In the controlled period of the clinical trials, the incidence of non-melanoma skin cancers was low and there was no imbalance between treatment groups. An increase in incidence was observed between years 3 and 4 of treatment due to basal cell carcinoma, which was not observed in subsequent years. The incidence remains within the background rate expected for an MS population.

Treatment of severely immunocompromised patients

Patients in a severely immunocompromised state must not be treated until the condition resolves (see section 4.3.).

In other auto-immune conditions, use of Ocrevus concomitantly with immunosuppressive medications (e.g. chronic corticosteroids, non-biologic and biologic disease-modifying antirheumatic drugs [DMARDS], mycophenolate mofetil, cyclophosphamide, azathioprine) resulted in an increase of serious infections, including opportunistic infections. Infections included and were not limited to atypical pneumonia and pneumocystis jirovecii pneumonia, varicella pneumonia, tuberculosis, histoplasmosis. In rare cases, some of these infections were fatal. An exploratory analysis identified the following factors associated with risk of serious infections: higher doses of Ocrevus than recommended in MS, other comorbidities, and chronic use of immunosuppressants/corticosteroids.

It is not recommended to use other immunosuppressives concomitantly with Ocrevus except corticosteroids for symptomatic treatment of relapses. Knowledge is limited as to whether concomitant steroid use for symptomatic treatment of relapses is associated with an increased risk of infections in clinical practice. In the ocrelizumab MS pivotal studies the administration of corticosteroids for the treatment of relapse was not associated with an increased risk of serious infection.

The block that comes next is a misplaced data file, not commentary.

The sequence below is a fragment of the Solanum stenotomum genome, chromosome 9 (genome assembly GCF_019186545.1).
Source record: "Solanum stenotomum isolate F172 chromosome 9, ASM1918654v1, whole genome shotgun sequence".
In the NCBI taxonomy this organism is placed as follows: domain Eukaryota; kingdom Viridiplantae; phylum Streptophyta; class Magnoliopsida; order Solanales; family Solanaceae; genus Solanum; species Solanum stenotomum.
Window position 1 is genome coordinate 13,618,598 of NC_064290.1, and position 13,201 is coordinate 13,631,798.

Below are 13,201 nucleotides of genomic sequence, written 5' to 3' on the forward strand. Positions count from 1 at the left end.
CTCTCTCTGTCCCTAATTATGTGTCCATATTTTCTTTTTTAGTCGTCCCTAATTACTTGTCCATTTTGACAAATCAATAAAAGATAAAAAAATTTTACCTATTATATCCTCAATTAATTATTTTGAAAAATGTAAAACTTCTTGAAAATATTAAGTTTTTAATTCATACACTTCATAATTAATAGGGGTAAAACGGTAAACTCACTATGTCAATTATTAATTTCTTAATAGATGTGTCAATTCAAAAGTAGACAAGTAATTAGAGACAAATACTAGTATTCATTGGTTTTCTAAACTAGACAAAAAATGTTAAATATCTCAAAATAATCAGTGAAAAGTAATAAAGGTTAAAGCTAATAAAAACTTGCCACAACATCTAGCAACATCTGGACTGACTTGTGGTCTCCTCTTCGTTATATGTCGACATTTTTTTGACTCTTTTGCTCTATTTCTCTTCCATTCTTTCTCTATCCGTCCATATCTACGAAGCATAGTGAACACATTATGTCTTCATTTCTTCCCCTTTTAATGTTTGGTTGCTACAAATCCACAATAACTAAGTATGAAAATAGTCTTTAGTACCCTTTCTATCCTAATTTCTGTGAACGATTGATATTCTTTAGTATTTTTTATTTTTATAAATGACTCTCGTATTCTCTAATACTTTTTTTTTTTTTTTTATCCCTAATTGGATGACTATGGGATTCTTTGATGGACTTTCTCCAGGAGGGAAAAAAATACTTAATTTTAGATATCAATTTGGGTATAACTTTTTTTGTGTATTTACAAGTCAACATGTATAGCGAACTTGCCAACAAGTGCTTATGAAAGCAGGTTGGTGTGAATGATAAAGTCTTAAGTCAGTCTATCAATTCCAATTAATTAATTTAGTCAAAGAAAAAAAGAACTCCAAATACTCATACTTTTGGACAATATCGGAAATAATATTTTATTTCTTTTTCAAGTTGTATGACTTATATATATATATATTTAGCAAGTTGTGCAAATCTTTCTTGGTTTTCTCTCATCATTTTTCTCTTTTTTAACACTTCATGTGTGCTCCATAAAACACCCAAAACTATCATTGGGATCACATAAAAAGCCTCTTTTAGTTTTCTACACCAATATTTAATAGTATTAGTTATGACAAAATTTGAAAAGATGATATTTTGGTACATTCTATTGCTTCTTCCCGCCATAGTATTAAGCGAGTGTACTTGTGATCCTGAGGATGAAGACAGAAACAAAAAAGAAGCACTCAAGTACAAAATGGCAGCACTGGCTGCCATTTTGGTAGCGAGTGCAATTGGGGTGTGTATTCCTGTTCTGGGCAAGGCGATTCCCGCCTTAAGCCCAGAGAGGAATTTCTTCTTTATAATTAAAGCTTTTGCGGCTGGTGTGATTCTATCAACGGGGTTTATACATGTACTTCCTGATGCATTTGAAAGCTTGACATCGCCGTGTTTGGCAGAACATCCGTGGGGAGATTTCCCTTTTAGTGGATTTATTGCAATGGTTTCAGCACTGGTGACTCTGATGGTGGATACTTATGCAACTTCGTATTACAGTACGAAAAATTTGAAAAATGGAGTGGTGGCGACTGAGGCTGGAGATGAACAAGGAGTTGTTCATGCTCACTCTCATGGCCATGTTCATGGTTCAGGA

When initiating Ocrevus after an immunosuppressive therapy or initiating an immunosuppressive therapy after Ocrevus, the potential for overlapping pharmacodynamic effects should be taken into consideration (see section 5.1 Pharmacodynamic effects). Caution should be exercised when prescribing Ocrevus taking into consideration the pharmacodynamics of other disease modifying MS therapies.

Vaccinations

The safety of immunisation with live or live-attenuated vaccines, following Ocrevus therapy has not been studied and vaccination with live-attenuated or live vaccines is not recommended during treatment and not until B-cell repletion (in clinical trials, the median time for B-cell repletion was 72 weeks). See section 5.1.

No data are available on the effects of vaccination in patients receiving Ocrevus. Physicians should review the immunisation status of patients being considered for treatment with Ocrevus. Patients who require vaccination should complete their immunisation at least 6 weeks prior to initiation of Ocrevus.

See section 4.5 for further information about vaccinations.

Exposure in utero to ocrelizumab and vaccination of infants with live and live attenuated vaccines

Due to the potential depletion of B cells in infants of mothers who have been exposed to Ocrevus

during pregnancy, infants should be monitored for B-cell depletion and vaccinations with live and live attenuated vaccines should be postponed until the infant's B-cell count has recovered. The safety and timing of vaccination should be discussed with the infant's physician (see section 4.6).

Sodium

This medicinal product contains less than 1 mmol sodium (23 mg) per dose, i.e. it is essentially sodium-free.

4.5 Interaction with other medicinal products and other forms of interaction

No formal drug interaction studies have been performed, as no drug interactions are expected via cytochrome P450 enzymes, other metabolising enzymes or transporters.

Vaccinations

The safety of immunisation with live or live-attenuated viral vaccines, following Ocrevus therapy has not been studied.

No data are available on the effects of vaccination in patients receiving Ocrevus. See section 4.4.

After treatment with Ocrevus over 2 years, the proportion of patients with positive antibody titers against S. pneumoniae, mumps, rubella and varicella were generally similar to the proportions at baseline.

Immunosuppressants

It is not recommended to use other immunosuppressives concomitantly with Ocrevus except corticosteroids for symptomatic treatment of relapses.

See section 4.4 'Treatment of severely immunocompromised patients” for information about the use of immunosuppressants before, during or after Ocrevus treatment.

4.6 Fertility, pregnancy and lactation

Women of child bearing potential

Women of child bearing potential should use contraception while receiving Ocrevus and for 12 months after the last infusion of Ocrevus (see below and section 5.1 and 5.2).

Pregnancy